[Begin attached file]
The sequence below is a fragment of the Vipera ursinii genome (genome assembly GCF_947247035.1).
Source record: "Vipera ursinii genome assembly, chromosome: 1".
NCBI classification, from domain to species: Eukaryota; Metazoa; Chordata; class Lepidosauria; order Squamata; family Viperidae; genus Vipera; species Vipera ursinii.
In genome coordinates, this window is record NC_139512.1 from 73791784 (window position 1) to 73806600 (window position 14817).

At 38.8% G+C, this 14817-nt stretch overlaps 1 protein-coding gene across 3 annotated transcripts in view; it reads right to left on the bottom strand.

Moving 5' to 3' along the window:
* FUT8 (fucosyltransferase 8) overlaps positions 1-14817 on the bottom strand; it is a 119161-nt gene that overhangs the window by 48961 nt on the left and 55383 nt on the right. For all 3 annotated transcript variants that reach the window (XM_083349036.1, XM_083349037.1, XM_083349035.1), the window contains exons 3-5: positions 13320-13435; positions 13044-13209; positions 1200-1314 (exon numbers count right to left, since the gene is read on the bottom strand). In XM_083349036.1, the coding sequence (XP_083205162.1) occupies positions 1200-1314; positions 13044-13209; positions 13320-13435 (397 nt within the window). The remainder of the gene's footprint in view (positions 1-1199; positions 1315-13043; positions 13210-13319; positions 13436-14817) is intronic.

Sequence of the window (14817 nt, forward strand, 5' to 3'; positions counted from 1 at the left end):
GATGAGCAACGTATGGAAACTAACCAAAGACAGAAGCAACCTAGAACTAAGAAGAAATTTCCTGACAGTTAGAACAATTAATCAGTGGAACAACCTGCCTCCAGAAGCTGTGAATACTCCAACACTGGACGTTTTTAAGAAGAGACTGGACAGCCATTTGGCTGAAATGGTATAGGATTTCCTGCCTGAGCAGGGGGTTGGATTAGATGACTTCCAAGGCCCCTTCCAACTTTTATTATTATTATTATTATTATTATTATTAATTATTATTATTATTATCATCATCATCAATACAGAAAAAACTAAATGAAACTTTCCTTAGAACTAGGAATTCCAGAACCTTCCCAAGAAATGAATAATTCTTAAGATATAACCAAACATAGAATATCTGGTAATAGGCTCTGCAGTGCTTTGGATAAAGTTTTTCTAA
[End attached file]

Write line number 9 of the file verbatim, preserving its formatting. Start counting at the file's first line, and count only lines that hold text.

GATGAGCAACGTATGGAAACTAACCAAAGACAGAAGCAACCTAGAACTAAGAAGAAATTTCCTGACAGTTAGAACAATTAATCAGTGGAACAACCTGCCTCCAGAAGCTGTGAATACTCCAACACTGGACGTTTTTAAGAAGAGACTGGACAGCCATTTGGCTGAAATGGTATAGGATTTCCTGCCTGAGCAGGGGGTTGGATTAGATGACTTCCAAGGCCCCTTCCAACTTTTATTATTATTATTATTATTATTATTATTAATTATTATTATTATTATCATCATCATCAATACAGAAAAAACTAAATGAAACTTTCCTTAGAACTAGGAATTCCAGAACCTTCCCAAGAAATGAATAATTCTTAAGATATAACCAAACATAGAATATCTGGTAATAGGCTCTGCAGTGCTTTGGATAAAGTTTTTCTAA